Understanding COM and .NET Interoperability

Microsoft .Net Framework is used to develop web applications and windows applications by applying objects and components. When the application is small you do not find the need to borrow the readymade components from other applications, but if the application is very complex you would want to consume those components to save time. Apart from saving time, COM and .NET interoperability also allows you to continue with the existing code as well as use other components, thereby saving the existing investment.


Moreover, you do not need to make use of the other components entirely. .Net has the capability to use even a small part of other components with your existing code. The flexibility or the interoperability between COM and .Net allows you to either use COM component from .Net or use .Net components from COM. To use COM components from .Net there is a tool that takes a COM component or type library and creates a managed assembly also called Runtime Callable Wrapper (RCW). This wrapper assembly is the DLL file created by tlbimp.exe or the VS.NET IDE. Similarly to use .Net components from COM you can use the wrapper class that organizes the COM calls through to the managed code. In addition, you should create interfaces for .Net components to be available in COM. These interfaces can be created either manually or automatically.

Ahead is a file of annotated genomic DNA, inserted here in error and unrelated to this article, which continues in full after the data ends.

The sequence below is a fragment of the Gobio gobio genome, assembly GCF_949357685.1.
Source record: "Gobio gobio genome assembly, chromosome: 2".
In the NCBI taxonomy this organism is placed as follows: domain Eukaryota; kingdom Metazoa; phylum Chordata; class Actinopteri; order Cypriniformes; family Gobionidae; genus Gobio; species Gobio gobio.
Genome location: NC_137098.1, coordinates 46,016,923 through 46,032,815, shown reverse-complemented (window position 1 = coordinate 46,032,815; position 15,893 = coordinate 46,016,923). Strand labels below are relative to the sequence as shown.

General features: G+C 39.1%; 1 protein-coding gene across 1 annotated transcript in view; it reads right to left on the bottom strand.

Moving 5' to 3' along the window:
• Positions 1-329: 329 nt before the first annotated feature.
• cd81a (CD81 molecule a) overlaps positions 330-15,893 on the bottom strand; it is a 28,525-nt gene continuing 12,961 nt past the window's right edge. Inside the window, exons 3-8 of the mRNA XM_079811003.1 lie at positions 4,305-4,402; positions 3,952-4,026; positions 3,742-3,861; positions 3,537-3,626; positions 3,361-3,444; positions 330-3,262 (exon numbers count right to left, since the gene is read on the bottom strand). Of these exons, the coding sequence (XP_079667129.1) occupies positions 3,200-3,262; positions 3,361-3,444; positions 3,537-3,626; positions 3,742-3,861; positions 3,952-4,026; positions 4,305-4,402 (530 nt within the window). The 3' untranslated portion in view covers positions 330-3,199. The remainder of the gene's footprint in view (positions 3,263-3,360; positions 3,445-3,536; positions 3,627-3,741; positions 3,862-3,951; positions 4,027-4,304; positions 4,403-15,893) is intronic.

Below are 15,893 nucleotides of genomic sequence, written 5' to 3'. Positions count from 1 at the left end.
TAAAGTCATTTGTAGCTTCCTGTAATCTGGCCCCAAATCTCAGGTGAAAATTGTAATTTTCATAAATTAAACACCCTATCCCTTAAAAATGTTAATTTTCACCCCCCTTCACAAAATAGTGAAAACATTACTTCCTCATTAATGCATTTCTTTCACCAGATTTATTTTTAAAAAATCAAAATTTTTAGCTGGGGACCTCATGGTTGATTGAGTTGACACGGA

You can make use of existing COM components by using late-bound and early-bound references. Both late-bound and early-bound references are objects that are created and set to object types. The difference between them is that late-bound reference is set to object type at runtime and early-bound reference is set to object type at design time. Moreover, the late-bound COM reference is used by writing Server.CreateObject() method and the early-bound COM reference uses a built-in utility that creates a proxy class.


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